By Griff Witte
Saturday, January 29, 2011; 3:00 PM
CAIRO - Tens of thousands of pro-democracy demonstrators swarmed central Cairo on Saturday in the largest demonstration yet against the rule of the country's longtime autocratic leader, President Hosni Mubarak. The crowd went unchallenged by troops, who, in extraordinary scenes unfolding around the capital's central Tahrir Square, smiled and shook hands with protesters and invited them up onto their tanks.
Meanwhile, Mubarak named a vice president for the first time since coming to power 30 years ago, a government spokesman said - an apparent step toward setting up a successor other than his son, Gamal, whom he had appeared to be grooming for the post, despite public opposition. Mubarak chose as his deputy his intelligence chief, Omar Suleiman, a close confidant who is well known to U.S. officials.
Even as protesters celebrated, word of Suleiman's appointment disappointed those who had expected wholesale change. "He is one of Hosni Mubarak's people, and we reject those people. The people should get to pick their leaders," said Mohammed Abdel Rahman, 25.
As a 4 p.m. curfew came and went Saturday, the square - which police had kept off-limits on Friday - was filled with people as far as the eye could see. The police seemed to have disappeared from the streets after vicious clashes the day before. The army had been hailed on the streets as a potential savior, with protesters giving soldiers thumbs up and openly imploring them to join their movement.
On Friday, the troops had appeared steadfastly neutral. Late Saturday, however, they were doing nothing to move demonstrators out of the streets, despite an earlier announcement by security services that anyone remaining in central squares or major roadways after 4 p.m. would face arrest.
Asked whether they would enforce the curfew, soldiers said they would not.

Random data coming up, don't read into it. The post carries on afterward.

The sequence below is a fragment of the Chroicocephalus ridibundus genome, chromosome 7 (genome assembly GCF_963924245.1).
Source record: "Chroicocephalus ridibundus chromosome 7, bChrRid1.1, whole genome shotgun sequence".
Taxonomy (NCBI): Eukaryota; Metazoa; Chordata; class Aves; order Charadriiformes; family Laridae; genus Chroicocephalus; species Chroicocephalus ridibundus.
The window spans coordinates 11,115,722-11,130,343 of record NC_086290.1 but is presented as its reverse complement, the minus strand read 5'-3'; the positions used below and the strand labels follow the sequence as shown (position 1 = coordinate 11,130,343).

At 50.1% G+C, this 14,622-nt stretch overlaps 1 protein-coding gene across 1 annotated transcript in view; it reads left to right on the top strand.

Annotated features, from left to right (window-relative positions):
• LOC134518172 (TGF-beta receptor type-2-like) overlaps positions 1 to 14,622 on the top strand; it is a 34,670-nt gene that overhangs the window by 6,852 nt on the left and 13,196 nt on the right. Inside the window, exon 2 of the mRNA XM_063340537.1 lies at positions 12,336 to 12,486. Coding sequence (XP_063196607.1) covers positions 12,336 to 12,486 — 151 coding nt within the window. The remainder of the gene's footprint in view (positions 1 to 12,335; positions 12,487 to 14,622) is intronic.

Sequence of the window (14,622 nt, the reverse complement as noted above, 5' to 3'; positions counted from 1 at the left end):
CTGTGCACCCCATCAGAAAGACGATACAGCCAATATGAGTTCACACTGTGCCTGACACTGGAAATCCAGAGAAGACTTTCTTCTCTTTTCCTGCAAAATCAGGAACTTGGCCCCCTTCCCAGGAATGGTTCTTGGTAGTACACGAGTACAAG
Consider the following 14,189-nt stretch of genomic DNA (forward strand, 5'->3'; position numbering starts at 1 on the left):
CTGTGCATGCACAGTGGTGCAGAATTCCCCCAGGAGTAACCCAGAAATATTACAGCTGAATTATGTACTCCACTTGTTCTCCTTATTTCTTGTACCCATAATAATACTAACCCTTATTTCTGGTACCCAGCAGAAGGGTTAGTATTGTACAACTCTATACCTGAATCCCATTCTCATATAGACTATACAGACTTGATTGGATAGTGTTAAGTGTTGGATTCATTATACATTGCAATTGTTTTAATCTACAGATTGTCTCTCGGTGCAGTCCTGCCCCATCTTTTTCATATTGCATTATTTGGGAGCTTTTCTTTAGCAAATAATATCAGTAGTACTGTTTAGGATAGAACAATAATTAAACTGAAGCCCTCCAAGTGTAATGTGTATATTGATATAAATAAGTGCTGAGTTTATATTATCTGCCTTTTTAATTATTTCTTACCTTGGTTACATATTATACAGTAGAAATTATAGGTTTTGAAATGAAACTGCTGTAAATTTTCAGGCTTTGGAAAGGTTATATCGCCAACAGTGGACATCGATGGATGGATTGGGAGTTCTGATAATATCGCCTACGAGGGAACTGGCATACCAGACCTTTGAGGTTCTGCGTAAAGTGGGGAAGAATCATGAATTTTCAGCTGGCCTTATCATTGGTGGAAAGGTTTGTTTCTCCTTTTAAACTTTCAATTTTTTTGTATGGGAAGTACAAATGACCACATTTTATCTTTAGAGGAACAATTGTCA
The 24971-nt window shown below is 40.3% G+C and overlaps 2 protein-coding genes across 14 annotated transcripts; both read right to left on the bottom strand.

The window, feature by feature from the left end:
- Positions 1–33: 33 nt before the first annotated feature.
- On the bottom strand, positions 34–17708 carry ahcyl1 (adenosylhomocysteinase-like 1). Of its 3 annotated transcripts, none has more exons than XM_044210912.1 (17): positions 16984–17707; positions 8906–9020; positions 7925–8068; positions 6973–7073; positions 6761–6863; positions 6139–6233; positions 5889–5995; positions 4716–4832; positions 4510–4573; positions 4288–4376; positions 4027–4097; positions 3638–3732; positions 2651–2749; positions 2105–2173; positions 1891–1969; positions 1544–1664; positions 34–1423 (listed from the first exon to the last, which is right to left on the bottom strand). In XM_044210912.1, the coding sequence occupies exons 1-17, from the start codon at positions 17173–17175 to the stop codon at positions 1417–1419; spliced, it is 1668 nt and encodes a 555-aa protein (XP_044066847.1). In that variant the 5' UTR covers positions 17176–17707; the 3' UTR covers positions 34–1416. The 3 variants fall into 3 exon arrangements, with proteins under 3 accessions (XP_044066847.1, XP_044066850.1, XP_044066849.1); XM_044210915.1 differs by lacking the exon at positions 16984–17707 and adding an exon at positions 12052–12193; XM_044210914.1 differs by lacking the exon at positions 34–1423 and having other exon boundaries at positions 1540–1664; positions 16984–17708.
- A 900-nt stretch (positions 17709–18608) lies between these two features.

"We are with the people," said Ahmed, a 20-year-old conscript.
Soldiers accepted fruit, water and soda handed out by protesters in Tahrir Square and smiled as protesters chanted, "Go, Mubarak, go!" Children were hoisted up on tanks in the middle of the square to have their photos taken with troops as the hulking remains of the National Democratic Party headquarters building, home to Mubarak's ruling organization, burned in the background.
"These soldiers are Egyptians, too. They are suffering just like we are," said Khalid Ezz el-Din, a 50-year-old businessman who had come to the square to demand Mubarak step down.
Shortly afterward, a convoy of tanks rolled into the square, with as many as 20 protesters riding on each one. As the soldiers smiled and flashed peace signs, the protesters shouted "We are one!" and "Down with Mubarak!" Others held aloft a banner reading, "Game over, Mr. Mubarak."
"This is freedom," said Abdel Nasser Awad. "Now we know Mubarak will leave. The only question is when."
Ahmed Mahmoud, a 50 year-old purchasing manager, said that for the first time he felt proud to be an Egyptian.
"I always wanted to run away from my country," he said. "This moment is the first time I feel like a human being."
Earlier Saturday, there had been widespread looting in some neighborhoods of the capital - including the city's upscale shopping district and the well-to-do suburbs. Government authorities blamed protesters run amok. But demonstrators claimed the destruction was perpetrated by plainclothes employees of the National Democratic Party bent on sowing chaos to discredit the burgeoning pro-democracy campaign.